Used Car Safety Ratings

If you are in the market to buy a car, the Used Car Safety Ratings (UCSR) are a reliable source of information on a used car's safety performance.

In the 2017 release there are ratings for 389 vehicle models which cover most of the popular vehicles in the Australian and New Zealand vehicle fleets manufactured from 1982 to 2015.

It’s worth taking a few minutes to read the Buyer's Guide to Used Car Safety Ratings 2017-2018 [PDF 104 Kb] or go to the howsafeisyourcar (External link) website to find out how the vehicle you want to buy performs on the safety front. Those few minutes could save a life – your own, your passengers’ or that of another road user.

Buyers considering a new or near new model vehicle that is not listed in the Buyer's Guide to Used Car Safety Ratings 2017-2018 [PDF 104 Kb] should check the Australasian New Car Assessment Program (ANCAP) rating at (External link).

How are the ratings determined

Records from over 7.5 million vehicles in police-reported road crashes in Australia and New Zealand between 1987 and 2015 were analysed by Monash University’s Accident Research Centre. The ratings were calculated using an internationally reviewed method and are influenced by the vehicle’s mass, the structural design of the body, and the safety features fitted to the vehicle, such as airbags and types of seat belts.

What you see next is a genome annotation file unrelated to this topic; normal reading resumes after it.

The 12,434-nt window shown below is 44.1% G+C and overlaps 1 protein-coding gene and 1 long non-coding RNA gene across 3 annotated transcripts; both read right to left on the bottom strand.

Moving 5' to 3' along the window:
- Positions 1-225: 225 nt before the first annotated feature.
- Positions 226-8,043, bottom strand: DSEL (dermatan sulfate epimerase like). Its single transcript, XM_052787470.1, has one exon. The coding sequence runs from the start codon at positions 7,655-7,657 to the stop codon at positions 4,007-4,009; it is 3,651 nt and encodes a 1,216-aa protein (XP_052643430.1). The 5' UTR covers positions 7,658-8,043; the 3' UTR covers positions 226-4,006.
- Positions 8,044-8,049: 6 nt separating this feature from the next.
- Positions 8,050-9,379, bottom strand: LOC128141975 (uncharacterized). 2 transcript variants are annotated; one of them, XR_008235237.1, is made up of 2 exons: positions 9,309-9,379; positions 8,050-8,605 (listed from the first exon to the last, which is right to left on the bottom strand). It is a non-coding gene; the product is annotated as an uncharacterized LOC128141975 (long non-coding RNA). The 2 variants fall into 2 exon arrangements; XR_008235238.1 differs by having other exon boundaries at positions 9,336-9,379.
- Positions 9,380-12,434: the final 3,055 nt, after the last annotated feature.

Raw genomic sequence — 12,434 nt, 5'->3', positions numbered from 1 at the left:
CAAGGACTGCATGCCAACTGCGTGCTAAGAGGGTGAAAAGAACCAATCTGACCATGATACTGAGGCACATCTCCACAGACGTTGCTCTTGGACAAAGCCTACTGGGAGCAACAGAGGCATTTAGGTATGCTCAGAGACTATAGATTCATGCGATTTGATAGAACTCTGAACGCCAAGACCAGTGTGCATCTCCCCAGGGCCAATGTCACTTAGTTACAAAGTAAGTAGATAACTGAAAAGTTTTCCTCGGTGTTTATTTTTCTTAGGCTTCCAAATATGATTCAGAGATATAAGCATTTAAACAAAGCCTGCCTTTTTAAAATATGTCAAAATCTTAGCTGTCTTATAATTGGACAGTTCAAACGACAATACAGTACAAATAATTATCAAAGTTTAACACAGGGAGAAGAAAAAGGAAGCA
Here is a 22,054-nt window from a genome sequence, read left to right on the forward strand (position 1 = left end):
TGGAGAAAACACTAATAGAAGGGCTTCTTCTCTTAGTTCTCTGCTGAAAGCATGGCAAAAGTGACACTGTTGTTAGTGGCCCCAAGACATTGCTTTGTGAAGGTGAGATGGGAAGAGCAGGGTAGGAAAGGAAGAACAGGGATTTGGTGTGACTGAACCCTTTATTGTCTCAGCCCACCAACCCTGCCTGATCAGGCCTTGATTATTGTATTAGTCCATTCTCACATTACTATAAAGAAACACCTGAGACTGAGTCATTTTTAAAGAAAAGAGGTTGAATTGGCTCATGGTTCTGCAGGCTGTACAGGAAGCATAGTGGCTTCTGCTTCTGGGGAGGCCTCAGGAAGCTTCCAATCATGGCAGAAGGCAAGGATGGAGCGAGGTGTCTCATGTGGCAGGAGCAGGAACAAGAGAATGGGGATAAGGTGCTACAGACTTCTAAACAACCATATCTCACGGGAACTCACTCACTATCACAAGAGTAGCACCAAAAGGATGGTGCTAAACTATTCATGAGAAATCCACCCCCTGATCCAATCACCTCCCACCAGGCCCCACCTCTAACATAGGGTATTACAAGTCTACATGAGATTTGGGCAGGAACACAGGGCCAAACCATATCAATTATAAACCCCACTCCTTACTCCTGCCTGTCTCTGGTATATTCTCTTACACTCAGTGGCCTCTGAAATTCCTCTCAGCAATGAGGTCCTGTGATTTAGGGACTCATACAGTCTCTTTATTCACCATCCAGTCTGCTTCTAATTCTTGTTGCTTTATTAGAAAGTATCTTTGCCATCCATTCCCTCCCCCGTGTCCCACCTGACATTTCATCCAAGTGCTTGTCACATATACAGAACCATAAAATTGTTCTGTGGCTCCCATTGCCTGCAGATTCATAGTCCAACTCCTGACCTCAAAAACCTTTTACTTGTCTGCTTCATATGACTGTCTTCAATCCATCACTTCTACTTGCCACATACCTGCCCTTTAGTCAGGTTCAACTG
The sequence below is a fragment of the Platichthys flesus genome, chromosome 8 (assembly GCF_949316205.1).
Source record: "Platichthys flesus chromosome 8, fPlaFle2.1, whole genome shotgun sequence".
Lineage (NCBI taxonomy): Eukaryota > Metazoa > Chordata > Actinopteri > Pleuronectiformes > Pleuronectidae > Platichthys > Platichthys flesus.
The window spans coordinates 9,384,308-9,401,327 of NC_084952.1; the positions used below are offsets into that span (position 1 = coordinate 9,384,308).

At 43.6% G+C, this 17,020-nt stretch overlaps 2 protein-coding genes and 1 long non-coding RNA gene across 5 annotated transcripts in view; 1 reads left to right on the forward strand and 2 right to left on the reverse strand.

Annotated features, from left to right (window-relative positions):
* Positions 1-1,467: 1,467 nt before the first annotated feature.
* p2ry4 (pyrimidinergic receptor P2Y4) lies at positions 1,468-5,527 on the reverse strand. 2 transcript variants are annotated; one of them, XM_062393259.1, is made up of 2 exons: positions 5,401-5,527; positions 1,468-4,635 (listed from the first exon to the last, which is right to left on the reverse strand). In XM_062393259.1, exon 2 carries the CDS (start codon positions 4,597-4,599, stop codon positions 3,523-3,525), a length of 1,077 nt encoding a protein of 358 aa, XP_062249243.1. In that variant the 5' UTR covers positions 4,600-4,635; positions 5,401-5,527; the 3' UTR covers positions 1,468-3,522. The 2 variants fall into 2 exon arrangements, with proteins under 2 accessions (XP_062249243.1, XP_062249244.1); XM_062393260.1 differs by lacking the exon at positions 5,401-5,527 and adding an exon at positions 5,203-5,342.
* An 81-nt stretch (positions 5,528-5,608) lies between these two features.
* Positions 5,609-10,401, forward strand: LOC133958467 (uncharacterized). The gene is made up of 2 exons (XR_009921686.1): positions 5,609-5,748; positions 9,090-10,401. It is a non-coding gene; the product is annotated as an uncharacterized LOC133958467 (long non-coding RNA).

Each of the driver protection ratings in the 2017 update has been recalculated based on the most recent crash data available so they are not comparable with the ratings published in previous years. 

To achieve the “Safe Pick” label models must:

  • result in lower injuries to other road users with which they collide, including other drivers, pedestrians, cyclists and motorcyclists, 
  • provide excellent protection for their own driver, 
  • and be fitted with Electronic Stability Control (ESC).

The score for each individual model can be compared against the ratings for all other vehicles. The driver protection ratings are about the risk of death or serious injury to the driver of the vehicle in the event of a crash. The ratings are not about the risk of being involved in the crash in the first place, which is generally determined by a range of factors including, vehicle technology, driver behaviour, vehicle condition and the road environment.


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